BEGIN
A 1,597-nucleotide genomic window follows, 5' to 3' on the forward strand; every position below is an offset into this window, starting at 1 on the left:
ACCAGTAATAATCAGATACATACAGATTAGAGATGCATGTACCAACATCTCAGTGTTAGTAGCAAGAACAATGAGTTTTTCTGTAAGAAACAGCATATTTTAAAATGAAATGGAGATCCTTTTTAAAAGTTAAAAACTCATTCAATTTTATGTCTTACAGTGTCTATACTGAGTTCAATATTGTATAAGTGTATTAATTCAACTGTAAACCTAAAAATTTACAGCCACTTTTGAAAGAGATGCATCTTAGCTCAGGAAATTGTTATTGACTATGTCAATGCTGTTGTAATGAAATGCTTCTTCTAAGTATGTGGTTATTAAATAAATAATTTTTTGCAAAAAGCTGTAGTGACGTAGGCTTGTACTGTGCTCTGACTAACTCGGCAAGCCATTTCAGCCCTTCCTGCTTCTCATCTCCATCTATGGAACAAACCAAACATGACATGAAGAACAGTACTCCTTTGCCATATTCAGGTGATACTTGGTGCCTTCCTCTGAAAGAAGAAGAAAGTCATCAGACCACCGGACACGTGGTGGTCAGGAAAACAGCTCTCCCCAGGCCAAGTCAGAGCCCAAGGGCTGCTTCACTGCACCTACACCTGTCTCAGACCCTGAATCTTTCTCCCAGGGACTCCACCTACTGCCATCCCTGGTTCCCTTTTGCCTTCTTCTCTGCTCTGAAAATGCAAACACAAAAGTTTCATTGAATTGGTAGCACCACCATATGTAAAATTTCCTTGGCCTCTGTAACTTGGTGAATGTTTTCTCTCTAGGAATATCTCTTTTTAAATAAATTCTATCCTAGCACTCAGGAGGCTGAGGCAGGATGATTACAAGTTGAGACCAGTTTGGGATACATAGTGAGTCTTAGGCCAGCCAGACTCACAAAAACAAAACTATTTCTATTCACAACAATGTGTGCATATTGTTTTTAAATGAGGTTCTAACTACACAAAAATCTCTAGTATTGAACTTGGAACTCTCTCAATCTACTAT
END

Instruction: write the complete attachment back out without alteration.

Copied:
A 1,597-nucleotide genomic window follows, 5' to 3' on the forward strand; every position below is an offset into this window, starting at 1 on the left:
ACCAGTAATAATCAGATACATACAGATTAGAGATGCATGTACCAACATCTCAGTGTTAGTAGCAAGAACAATGAGTTTTTCTGTAAGAAACAGCATATTTTAAAATGAAATGGAGATCCTTTTTAAAAGTTAAAAACTCATTCAATTTTATGTCTTACAGTGTCTATACTGAGTTCAATATTGTATAAGTGTATTAATTCAACTGTAAACCTAAAAATTTACAGCCACTTTTGAAAGAGATGCATCTTAGCTCAGGAAATTGTTATTGACTATGTCAATGCTGTTGTAATGAAATGCTTCTTCTAAGTATGTGGTTATTAAATAAATAATTTTTTGCAAAAAGCTGTAGTGACGTAGGCTTGTACTGTGCTCTGACTAACTCGGCAAGCCATTTCAGCCCTTCCTGCTTCTCATCTCCATCTATGGAACAAACCAAACATGACATGAAGAACAGTACTCCTTTGCCATATTCAGGTGATACTTGGTGCCTTCCTCTGAAAGAAGAAGAAAGTCATCAGACCACCGGACACGTGGTGGTCAGGAAAACAGCTCTCCCCAGGCCAAGTCAGAGCCCAAGGGCTGCTTCACTGCACCTACACCTGTCTCAGACCCTGAATCTTTCTCCCAGGGACTCCACCTACTGCCATCCCTGGTTCCCTTTTGCCTTCTTCTCTGCTCTGAAAATGCAAACACAAAAGTTTCATTGAATTGGTAGCACCACCATATGTAAAATTTCCTTGGCCTCTGTAACTTGGTGAATGTTTTCTCTCTAGGAATATCTCTTTTTAAATAAATTCTATCCTAGCACTCAGGAGGCTGAGGCAGGATGATTACAAGTTGAGACCAGTTTGGGATACATAGTGAGTCTTAGGCCAGCCAGACTCACAAAAACAAAACTATTTCTATTCACAACAATGTGTGCATATTGTTTTTAAATGAGGTTCTAACTACACAAAAATCTCTAGTATTGAACTTGGAACTCTCTCAATCTACTAT